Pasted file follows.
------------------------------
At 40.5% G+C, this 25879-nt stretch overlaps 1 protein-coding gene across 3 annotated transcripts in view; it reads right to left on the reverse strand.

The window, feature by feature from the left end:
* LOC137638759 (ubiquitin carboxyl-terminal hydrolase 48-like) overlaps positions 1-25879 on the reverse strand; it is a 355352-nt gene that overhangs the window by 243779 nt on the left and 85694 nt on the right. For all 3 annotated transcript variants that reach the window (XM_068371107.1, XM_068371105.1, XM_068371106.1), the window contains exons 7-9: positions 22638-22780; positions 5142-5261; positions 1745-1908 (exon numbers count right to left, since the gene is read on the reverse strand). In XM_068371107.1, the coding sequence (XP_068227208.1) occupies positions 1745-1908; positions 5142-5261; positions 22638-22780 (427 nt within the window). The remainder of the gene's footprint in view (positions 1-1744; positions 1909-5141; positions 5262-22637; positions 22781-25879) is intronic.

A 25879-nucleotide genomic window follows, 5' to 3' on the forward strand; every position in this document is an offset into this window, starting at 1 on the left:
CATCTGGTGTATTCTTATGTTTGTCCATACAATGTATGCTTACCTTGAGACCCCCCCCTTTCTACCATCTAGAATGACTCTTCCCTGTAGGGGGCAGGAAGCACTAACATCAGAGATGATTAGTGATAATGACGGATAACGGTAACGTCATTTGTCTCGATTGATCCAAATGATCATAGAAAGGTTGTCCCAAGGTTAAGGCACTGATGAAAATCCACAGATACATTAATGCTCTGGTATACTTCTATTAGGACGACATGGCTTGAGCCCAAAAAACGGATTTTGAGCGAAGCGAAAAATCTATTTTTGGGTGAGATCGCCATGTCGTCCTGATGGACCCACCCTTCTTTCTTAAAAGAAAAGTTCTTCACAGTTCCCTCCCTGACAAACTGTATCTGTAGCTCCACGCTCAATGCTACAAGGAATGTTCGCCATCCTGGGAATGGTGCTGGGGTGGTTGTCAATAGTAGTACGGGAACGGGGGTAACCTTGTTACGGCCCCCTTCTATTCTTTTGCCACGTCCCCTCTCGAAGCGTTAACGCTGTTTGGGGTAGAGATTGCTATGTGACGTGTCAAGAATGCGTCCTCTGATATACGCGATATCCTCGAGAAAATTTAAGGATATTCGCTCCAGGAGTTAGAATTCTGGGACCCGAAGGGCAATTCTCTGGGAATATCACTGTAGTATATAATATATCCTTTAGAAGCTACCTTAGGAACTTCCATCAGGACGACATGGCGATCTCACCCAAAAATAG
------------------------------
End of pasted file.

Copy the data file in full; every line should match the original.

At 40.5% G+C, this 25879-nt stretch overlaps 1 protein-coding gene across 3 annotated transcripts in view; it reads right to left on the reverse strand.

The window, feature by feature from the left end:
* LOC137638759 (ubiquitin carboxyl-terminal hydrolase 48-like) overlaps positions 1-25879 on the reverse strand; it is a 355352-nt gene that overhangs the window by 243779 nt on the left and 85694 nt on the right. For all 3 annotated transcript variants that reach the window (XM_068371107.1, XM_068371105.1, XM_068371106.1), the window contains exons 7-9: positions 22638-22780; positions 5142-5261; positions 1745-1908 (exon numbers count right to left, since the gene is read on the reverse strand). In XM_068371107.1, the coding sequence (XP_068227208.1) occupies positions 1745-1908; positions 5142-5261; positions 22638-22780 (427 nt within the window). The remainder of the gene's footprint in view (positions 1-1744; positions 1909-5141; positions 5262-22637; positions 22781-25879) is intronic.

A 25879-nucleotide genomic window follows, 5' to 3' on the forward strand; every position in this document is an offset into this window, starting at 1 on the left:
CATCTGGTGTATTCTTATGTTTGTCCATACAATGTATGCTTACCTTGAGACCCCCCCCTTTCTACCATCTAGAATGACTCTTCCCTGTAGGGGGCAGGAAGCACTAACATCAGAGATGATTAGTGATAATGACGGATAACGGTAACGTCATTTGTCTCGATTGATCCAAATGATCATAGAAAGGTTGTCCCAAGGTTAAGGCACTGATGAAAATCCACAGATACATTAATGCTCTGGTATACTTCTATTAGGACGACATGGCTTGAGCCCAAAAAACGGATTTTGAGCGAAGCGAAAAATCTATTTTTGGGTGAGATCGCCATGTCGTCCTGATGGACCCACCCTTCTTTCTTAAAAGAAAAGTTCTTCACAGTTCCCTCCCTGACAAACTGTATCTGTAGCTCCACGCTCAATGCTACAAGGAATGTTCGCCATCCTGGGAATGGTGCTGGGGTGGTTGTCAATAGTAGTACGGGAACGGGGGTAACCTTGTTACGGCCCCCTTCTATTCTTTTGCCACGTCCCCTCTCGAAGCGTTAACGCTGTTTGGGGTAGAGATTGCTATGTGACGTGTCAAGAATGCGTCCTCTGATATACGCGATATCCTCGAGAAAATTTAAGGATATTCGCTCCAGGAGTTAGAATTCTGGGACCCGAAGGGCAATTCTCTGGGAATATCACTGTAGTATATAATATATCCTTTAGAAGCTACCTTAGGAACTTCCATCAGGACGACATGGCGATCTCACCCAAAAATAG